Bearish on Carlos Santana

This is part of an ongoing pro/con series on RotoGraphs over the next couple of weeks. Today we’ll look at the positive/negative side of Carlos Santana. Expect the opposite side shortly.

Carlos Santana, Carlos Santana, Carlos Santana!  How come every time I write an article about catchers, some fool comes in here and brings up Carlos Santana?

Look at these numbers:

59 249 45 7 29 26 2
17.3% 20.3% .163 .241 .223 .353 .386 .332 109 1.4

Perfectly acceptable totals if you were drafting Miguel Olivo in the 21st round.

And now these ZiPS for the rest of the season:

349 71 11 47 46 4
16.0% 22.7% .179 .276 .244 .366 .423 .353

Pretty damn good if I’m buying low on Matt Wieters.

But I didn’t draft Olivo in the 21st round and I’m not buying low on Wieters here.  I’m talking about Carlos freakin’ Santana.  I’m talking about the switch-hitting, power-swinging backstop that was, not just the top prospect in the Indians’ system, but one of the most highly regarded prospects in all of baseball.  This guy was supposed to be the best.  This guy was supposed to be the best fantasy catcher, second only to the almighty Joe Mauer.  This guy was supposed to eat lightning and crap thunder.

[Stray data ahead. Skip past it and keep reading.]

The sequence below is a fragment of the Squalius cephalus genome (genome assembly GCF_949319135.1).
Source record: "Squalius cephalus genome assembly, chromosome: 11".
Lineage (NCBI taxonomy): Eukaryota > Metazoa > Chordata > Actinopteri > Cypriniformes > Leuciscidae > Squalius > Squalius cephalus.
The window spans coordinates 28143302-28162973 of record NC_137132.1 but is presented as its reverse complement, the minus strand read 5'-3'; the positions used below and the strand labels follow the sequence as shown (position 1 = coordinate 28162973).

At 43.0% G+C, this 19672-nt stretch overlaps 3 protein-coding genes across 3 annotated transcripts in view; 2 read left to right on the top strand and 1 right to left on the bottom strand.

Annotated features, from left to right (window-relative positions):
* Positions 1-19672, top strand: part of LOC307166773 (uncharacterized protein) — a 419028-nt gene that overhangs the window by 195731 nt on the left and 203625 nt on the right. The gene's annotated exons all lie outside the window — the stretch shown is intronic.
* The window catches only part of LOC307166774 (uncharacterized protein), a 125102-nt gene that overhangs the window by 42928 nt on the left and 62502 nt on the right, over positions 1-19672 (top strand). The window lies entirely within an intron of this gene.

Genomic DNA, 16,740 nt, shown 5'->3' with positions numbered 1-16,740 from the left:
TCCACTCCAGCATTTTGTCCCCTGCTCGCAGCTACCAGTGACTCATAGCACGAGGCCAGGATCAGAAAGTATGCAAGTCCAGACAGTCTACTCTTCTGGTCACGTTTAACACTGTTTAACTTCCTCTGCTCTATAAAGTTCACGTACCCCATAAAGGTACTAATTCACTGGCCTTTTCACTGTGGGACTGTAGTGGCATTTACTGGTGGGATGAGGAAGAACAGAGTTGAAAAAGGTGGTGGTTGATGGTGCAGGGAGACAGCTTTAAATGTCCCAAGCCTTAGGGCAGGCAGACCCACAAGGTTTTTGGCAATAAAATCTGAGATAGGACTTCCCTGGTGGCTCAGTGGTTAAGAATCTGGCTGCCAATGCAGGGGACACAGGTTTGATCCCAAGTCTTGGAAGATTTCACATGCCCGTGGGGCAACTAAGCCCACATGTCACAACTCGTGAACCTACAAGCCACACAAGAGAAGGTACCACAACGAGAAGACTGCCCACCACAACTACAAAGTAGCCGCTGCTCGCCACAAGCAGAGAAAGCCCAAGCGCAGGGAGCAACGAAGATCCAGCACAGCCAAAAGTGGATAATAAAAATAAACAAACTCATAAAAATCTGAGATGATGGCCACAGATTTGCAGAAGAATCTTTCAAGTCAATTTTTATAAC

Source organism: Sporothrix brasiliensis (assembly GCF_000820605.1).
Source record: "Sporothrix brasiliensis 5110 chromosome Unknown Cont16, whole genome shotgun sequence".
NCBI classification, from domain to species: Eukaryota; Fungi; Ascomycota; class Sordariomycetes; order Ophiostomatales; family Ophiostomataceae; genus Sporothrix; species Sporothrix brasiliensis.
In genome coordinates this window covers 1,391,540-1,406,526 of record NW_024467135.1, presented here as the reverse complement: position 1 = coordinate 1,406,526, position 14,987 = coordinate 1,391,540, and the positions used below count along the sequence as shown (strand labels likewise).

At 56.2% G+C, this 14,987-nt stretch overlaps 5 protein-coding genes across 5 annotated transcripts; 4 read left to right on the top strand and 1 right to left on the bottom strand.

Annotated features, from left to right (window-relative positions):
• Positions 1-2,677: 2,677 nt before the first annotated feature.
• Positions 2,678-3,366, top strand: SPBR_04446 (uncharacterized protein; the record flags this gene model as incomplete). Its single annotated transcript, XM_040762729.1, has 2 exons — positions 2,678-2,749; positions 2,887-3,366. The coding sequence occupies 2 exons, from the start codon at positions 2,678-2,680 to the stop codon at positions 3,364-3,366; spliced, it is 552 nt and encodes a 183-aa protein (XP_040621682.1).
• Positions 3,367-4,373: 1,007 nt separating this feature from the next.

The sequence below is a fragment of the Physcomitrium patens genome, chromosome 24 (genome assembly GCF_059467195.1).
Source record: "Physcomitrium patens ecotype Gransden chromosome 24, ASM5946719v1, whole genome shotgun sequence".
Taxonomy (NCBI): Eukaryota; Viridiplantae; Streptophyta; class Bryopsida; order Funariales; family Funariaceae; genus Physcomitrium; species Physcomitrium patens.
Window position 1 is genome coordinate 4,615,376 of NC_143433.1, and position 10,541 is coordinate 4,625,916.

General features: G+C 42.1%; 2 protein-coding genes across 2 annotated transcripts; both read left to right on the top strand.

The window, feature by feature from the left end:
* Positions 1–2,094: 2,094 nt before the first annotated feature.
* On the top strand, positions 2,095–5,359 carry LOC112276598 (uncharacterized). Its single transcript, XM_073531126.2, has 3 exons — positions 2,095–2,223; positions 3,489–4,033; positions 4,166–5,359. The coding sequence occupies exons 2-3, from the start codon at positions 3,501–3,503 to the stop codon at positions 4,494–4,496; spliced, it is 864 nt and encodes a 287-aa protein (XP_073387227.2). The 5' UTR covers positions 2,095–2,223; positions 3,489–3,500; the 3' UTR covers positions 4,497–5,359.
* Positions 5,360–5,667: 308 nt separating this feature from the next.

But it hasn’t turned out that way now, has it?  You could have gotten the same production had you just drafted John Buck.  In fact, Olivo’s numbers make Santana’s numbers look like Yadier Molina’s numbers.

“Oh, but Howard, look at the OBP!  Santana’s OBP is killer.  He’s a total stud in OBP leagues.”

Pffffft!  You know what?  Maybe Santana’s numbers are killer in an OBP league, but how many leagues out there in the baseball fantasy world count OBP instead of AVG?  Maybe in your more competitive leagues they do, but I’m guessing the majority of leagues out there in existence go with batting average over on-base percentage.  It may not be the first choice of fantasy nerds like us, but it’s out there and it’s pretty common.  I’m talking about your work league.  I’m talking about the league you’ve been doing with your high school buddies for the last 20 years.  I’m talking about your brother-in-law’s league where you’re competing against nine other mooks with deep pockets and the attention span of a hyperactive kid without his Ritalin and fed too much chocolate.  Your most basic of fantasy baseball leagues default to batting average.  So right there, based on current production, Santana’s overall value takes a hit.  His regular ol’, non-saberfied stats look pretty pedestrian.